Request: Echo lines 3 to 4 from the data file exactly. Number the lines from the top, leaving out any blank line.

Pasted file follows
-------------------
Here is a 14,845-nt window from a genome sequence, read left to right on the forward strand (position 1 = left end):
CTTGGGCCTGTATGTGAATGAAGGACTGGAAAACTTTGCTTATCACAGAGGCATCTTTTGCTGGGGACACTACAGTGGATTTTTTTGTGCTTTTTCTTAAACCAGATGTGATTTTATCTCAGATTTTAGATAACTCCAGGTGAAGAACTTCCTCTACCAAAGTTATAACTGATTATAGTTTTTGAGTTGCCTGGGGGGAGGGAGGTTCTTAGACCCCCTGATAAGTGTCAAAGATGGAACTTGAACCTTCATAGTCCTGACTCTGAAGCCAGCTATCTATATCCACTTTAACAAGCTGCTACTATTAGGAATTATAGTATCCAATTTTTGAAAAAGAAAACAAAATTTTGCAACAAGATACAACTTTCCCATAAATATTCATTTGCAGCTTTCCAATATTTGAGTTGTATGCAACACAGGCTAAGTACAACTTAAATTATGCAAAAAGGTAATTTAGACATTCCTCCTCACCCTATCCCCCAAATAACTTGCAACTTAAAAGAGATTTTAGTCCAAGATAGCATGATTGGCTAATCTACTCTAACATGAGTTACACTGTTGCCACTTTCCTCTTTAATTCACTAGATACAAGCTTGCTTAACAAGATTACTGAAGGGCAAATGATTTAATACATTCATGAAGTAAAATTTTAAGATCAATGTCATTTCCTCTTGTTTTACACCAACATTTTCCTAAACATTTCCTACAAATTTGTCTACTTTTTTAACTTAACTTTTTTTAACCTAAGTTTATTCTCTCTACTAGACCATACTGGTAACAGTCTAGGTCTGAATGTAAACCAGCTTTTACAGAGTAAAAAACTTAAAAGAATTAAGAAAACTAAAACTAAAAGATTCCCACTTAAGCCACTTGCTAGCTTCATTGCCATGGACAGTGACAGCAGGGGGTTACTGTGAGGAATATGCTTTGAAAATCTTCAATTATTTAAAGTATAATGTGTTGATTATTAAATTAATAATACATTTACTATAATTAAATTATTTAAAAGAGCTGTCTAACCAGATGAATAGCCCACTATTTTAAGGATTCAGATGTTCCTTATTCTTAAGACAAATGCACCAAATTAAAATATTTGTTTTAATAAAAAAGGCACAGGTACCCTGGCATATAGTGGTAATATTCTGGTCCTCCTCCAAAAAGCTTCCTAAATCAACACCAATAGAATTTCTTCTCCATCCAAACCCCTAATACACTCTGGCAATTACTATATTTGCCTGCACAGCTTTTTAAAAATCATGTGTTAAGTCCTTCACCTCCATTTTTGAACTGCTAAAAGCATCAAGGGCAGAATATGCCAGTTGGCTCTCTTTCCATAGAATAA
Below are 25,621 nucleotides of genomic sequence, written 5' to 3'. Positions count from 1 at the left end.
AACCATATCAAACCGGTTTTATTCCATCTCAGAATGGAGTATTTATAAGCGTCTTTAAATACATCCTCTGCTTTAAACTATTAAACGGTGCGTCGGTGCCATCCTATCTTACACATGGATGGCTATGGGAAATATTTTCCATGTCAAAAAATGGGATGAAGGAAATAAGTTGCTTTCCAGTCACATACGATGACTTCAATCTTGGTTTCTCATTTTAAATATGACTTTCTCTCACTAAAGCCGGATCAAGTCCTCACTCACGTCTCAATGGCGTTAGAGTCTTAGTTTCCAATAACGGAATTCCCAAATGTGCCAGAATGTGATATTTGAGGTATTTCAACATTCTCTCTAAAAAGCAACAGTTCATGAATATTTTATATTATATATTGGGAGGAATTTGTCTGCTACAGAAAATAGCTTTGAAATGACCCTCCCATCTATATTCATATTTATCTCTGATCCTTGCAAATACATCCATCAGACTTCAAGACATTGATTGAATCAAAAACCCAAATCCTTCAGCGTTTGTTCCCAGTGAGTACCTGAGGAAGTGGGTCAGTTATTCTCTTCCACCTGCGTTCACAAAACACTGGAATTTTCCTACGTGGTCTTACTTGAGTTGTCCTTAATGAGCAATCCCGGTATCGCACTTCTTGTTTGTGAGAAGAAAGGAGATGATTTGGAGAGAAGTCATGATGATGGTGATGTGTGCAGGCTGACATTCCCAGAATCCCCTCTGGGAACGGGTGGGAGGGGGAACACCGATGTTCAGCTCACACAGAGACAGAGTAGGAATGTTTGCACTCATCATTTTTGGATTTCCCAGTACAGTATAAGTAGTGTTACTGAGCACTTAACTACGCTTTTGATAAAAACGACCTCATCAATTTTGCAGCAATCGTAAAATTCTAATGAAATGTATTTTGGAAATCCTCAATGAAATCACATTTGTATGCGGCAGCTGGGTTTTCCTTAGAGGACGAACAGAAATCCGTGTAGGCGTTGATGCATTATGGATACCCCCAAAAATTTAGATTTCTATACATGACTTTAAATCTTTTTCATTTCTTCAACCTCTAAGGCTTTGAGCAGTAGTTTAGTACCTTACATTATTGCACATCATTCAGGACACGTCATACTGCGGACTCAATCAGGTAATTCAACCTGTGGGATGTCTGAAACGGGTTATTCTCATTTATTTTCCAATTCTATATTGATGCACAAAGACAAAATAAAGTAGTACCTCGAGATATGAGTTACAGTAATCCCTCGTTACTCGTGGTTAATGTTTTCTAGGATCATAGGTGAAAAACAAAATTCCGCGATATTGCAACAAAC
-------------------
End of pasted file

Below are 25,621 nucleotides of genomic sequence, written 5' to 3'. Positions count from 1 at the left end.
AACCATATCAAACCGGTTTTATTCCATCTCAGAATGGAGTATTTATAAGCGTCTTTAAATACATCCTCTGCTTTAAACTATTAAACGGTGCGTCGGTGCCATCCTATCTTACACATGGATGGCTATGGGAAATATTTTCCATGTCAAAAAATGGGATGAAGGAAATAAGTTGCTTTCCAGTCACATACGATGACTTCAATCTTGGTTTCTCATTTTAAATATGACTTTCTCTCACTAAAGCCGGATCAAGTCCTCACTCACGTCTCAATGGCGTTAGAGTCTTAGTTTCCAATAACGGAATTCCCAAATGTGCCAGAATGTGATATTTGAGGTATTTCAACATTCTCTCTAAAAAGCAACAGTTCATGAATATTTTATATTATATATTGGGAGGAATTTGTCTGCTACAGAAAATAGCTTTGAAATGACCCTCCCATCTATATTCATATTTATCTCTGATCCTTGCAAATACATCCATCAGACTTCAAGACATTGATTGAATCAAAAACCCAAATCCTTCAGCGTTTGTTCCCAGTGAGTACCTGAGGAAGTGGGTCAGTTATTCTCTTCCACCTGCGTTCACAAAACACTGGAATTTTCCTACGTGGTCTTACTTGAGTTGTCCTTAATGAGCAATCCCGGTATCGCACTTCTTGTTTGTGAGAAGAAAGGAGATGATTTGGAGAGAAGTCATGATGATGGTGATGTGTGCAGGCTGACATTCCCAGAATCCCCTCTGGGAACGGGTGGGAGGGGGAACACCGATGTTCAGCTCACACAGAGACAGAGTAGGAATGTTTGCACTCATCATTTTTGGATTTCCCAGTACAGTATAAGTAGTGTTACTGAGCACTTAACTACGCTTTTGATAAAAACGACCTCATCAATTTTGCAGCAATCGTAAAATTCTAATGAAATGTATTTTGGAAATCCTCAATGAAATCACATTTGTATGCGGCAGCTGGGTTTTCCTTAGAGGACGAACAGAAATCCGTGTAGGCGTTGATGCATTATGGATACCCCCAAAAATTTAGATTTCTATACATGACTTTAAATCTTTTTCATTTCTTCAACCTCTAAGGCTTTGAGCAGTAGTTTAGTACCTTACATTATTGCACATCATTCAGGACACGTCATACTGCGGACTCAATCAGGTAATTCAACCTGTGGGATGTCTGAAACGGGTTATTCTCATTTATTTTCCAATTCTATATTGATGCACAAAGACAAAATAAAGTAGTACCTCGAGATATGAGTTACAGTAATCCCTCGTTACTCGTGGTTAATGTTTTCTAGGATCATAGGTGAAAAACAAAATTCCGCGATATTGCAACAAAC